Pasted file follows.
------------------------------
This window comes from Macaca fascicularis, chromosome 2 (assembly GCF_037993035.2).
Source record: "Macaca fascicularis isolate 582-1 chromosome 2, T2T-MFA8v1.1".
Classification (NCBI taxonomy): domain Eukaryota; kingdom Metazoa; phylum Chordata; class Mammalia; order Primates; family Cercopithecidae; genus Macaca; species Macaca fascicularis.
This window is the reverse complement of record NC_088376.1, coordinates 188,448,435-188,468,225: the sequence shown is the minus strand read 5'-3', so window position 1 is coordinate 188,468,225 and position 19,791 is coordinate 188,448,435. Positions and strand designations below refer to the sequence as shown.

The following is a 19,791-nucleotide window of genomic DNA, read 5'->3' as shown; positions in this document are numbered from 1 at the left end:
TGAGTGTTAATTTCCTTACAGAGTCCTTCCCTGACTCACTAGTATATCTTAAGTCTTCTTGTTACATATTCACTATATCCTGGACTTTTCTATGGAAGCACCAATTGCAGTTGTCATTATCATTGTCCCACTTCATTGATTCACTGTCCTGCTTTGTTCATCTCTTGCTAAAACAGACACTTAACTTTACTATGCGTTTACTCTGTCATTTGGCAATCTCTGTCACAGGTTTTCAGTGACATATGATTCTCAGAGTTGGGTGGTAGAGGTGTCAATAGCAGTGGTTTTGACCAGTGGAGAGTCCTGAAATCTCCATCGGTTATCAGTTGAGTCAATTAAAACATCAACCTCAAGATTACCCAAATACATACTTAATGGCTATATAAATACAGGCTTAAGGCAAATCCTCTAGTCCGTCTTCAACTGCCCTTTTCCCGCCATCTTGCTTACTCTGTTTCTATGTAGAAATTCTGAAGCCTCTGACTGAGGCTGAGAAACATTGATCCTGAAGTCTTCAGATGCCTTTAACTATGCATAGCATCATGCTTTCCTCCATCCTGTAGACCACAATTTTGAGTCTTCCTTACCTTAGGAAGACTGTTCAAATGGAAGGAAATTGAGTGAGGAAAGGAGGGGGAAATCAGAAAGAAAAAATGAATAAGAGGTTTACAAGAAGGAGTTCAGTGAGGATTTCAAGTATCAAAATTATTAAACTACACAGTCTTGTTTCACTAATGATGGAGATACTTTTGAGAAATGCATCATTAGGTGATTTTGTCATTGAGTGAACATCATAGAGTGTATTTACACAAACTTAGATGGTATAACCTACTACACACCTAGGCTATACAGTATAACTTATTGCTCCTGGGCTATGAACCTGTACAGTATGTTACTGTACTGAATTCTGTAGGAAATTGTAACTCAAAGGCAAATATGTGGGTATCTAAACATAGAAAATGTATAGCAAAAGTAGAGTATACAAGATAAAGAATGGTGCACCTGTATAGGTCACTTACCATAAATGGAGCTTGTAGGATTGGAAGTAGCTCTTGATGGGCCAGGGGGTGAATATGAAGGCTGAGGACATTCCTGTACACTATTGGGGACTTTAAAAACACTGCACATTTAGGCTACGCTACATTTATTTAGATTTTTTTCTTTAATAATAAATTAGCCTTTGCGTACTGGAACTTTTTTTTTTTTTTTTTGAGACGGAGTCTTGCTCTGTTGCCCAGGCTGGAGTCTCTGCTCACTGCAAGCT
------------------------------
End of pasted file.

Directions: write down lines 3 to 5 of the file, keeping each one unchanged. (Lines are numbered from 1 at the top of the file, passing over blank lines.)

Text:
Classification (NCBI taxonomy): domain Eukaryota; kingdom Metazoa; phylum Chordata; class Mammalia; order Primates; family Cercopithecidae; genus Macaca; species Macaca fascicularis.
This window is the reverse complement of record NC_088376.1, coordinates 188,448,435-188,468,225: the sequence shown is the minus strand read 5'-3', so window position 1 is coordinate 188,468,225 and position 19,791 is coordinate 188,448,435. Positions and strand designations below refer to the sequence as shown.

The following is a 19,791-nucleotide window of genomic DNA, read 5'->3' as shown; positions in this document are numbered from 1 at the left end: